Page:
Muhammad Ali was a regular customer when I was a child, and a really talented amateur magician,” she told me when I asked if the store had any famous customers she could talk about. The Greatest was a magician? The Louisville Lip, the greatest boxer who ever lived, could not only throw some of the fastest punches in history but was also a master of the cup and balls trick?

“He’s very good,” she continued. “He came in all the time during his boxing career and mastered just about every trick we had in stock. In fact, he continued doing magic for friends and fans for years. Even when he was dealing with Parkinson’s syndrome and could no longer talk, he could still communicate and interact with his fans by doing magic for them.”

“My favorite memory of Muhammad Ali as a child,” Tracy says, “was when I went to the movies one night with friends at the old Showcase Cinemas on Bardstown Road (*Now sadly torn down and vacant,” The Phantom), and Ali showed up with his wife at the same screening. There were still ten or fifteen minutes before the movie was supposed to start, and the Champ went up to the front of the theater and started performing magic tricks for the audience as a pre-show. The crowd went wild. It was my proudest moment as a Caufield because I recognized all the magic tricks as ones he had bought from us at the store.”

Ali isn’t the only famous magician to have learned the craft through Caufield’s. “Lance Burton and Mac King both worked here as resident magicians,” relates Tracy. “They’re both big Vegas magicians now, but they got their start working here.”

Magic seems to be in the blood in the Ville. One of the most famous memorials in Cave Hill Cemetery is that of Harry Collins, the Frito-Lay Magician, a Louisville native himself who was the primary influence on Lance Burton as a child. Both Burton and King are Kentucky natives. Burton was raised in Louisville and still has family and friends here, but has left his hometown to become one of the most famous and revered magicians not only in Las Vegas, but the entire world. Only David Copperfield rivals his stature in the world of magic.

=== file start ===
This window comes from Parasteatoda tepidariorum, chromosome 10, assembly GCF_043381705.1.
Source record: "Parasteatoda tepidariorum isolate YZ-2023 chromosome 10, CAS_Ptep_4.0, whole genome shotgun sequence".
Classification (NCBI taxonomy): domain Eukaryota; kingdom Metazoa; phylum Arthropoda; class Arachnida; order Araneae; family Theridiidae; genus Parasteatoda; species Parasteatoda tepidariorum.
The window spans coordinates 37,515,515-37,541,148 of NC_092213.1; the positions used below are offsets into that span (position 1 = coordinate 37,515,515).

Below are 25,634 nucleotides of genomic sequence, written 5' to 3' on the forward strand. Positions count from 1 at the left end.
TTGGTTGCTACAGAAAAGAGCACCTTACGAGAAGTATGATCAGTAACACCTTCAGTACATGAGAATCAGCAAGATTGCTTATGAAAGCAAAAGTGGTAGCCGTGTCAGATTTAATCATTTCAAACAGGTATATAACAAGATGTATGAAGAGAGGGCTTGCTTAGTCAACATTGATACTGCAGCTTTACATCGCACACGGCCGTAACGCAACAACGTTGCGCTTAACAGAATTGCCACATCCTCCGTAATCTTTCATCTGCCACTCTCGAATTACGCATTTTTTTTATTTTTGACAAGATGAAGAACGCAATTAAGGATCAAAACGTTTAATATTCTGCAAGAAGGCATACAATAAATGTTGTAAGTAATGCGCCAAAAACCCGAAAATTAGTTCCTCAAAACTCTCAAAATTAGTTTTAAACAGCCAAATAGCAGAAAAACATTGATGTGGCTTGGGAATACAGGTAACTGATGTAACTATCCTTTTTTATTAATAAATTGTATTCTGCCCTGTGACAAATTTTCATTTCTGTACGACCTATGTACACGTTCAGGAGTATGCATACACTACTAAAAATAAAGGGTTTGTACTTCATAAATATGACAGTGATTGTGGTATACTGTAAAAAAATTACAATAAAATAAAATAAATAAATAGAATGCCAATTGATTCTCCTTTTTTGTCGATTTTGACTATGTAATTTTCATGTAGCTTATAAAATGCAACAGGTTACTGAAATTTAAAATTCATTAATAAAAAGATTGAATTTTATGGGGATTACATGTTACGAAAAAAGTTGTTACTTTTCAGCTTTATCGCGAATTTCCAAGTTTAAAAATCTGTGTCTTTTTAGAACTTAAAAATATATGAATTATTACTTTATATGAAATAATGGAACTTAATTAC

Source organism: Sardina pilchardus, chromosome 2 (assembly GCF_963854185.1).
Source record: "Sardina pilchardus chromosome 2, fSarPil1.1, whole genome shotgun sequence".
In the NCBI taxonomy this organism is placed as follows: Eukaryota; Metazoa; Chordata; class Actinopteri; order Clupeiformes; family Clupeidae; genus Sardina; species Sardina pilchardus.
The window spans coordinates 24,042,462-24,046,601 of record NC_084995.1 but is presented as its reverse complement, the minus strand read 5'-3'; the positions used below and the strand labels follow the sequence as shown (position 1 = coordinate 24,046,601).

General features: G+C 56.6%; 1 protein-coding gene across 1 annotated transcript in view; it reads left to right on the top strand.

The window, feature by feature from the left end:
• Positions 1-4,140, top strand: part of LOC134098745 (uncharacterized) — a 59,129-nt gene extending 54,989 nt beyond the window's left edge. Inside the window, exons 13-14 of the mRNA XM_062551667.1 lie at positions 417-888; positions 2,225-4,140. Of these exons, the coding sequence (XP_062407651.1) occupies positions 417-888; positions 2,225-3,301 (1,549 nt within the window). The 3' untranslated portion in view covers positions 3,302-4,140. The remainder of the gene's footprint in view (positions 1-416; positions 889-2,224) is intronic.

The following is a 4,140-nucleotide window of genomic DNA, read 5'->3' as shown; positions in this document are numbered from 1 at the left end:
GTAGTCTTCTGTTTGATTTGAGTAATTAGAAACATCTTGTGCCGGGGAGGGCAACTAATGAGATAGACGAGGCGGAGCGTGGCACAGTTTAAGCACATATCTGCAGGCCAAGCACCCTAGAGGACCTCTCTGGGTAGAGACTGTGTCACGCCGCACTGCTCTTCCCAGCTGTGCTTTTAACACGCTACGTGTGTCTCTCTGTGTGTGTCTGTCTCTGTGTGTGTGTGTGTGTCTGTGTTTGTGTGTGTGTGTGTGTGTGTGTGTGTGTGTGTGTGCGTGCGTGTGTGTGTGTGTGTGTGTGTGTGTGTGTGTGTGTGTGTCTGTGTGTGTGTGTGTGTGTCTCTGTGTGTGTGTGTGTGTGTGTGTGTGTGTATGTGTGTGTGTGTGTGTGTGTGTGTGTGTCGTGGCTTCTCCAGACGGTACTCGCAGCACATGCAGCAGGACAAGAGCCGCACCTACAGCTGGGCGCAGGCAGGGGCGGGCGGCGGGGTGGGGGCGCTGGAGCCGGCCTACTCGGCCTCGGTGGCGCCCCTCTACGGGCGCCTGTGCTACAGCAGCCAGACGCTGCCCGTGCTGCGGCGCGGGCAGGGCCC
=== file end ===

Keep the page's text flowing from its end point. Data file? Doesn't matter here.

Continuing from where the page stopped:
Mac King has been really good to us, and has always helped promote our business,” said Tracy. “He stays in contact with us regularly and still orders stuff from us occasionally.” Like Jackie Chan, who turned the world of kung fu on its ear by becoming its Clown Prince, King realized his personality wasn’t cut out for the suave, sexy and mysterious image projected by illusionists like Copperfield and Burton, so he focused more on his goofy and contagiously likable, childlike charm and became the King of Magic Comedy.

Manny Ehrlich has been Caufield’s resident magician since the late 90’s, and he has made quite a name for himself as well, recently even entertaining the Demon of KISS, Gene Simmons, when he was in town for the Kentucky Derby. Manny’s performance for Gene was filmed for an episode of “Gene Simmons Family Jewels.” Speaking of the Derby, Tracy tells me that Caufield’s second busiest sales season is Derby season, not only selling Derby decorations to locals and out-of-towners but also shipping Derby products all over the United States through their on-line business.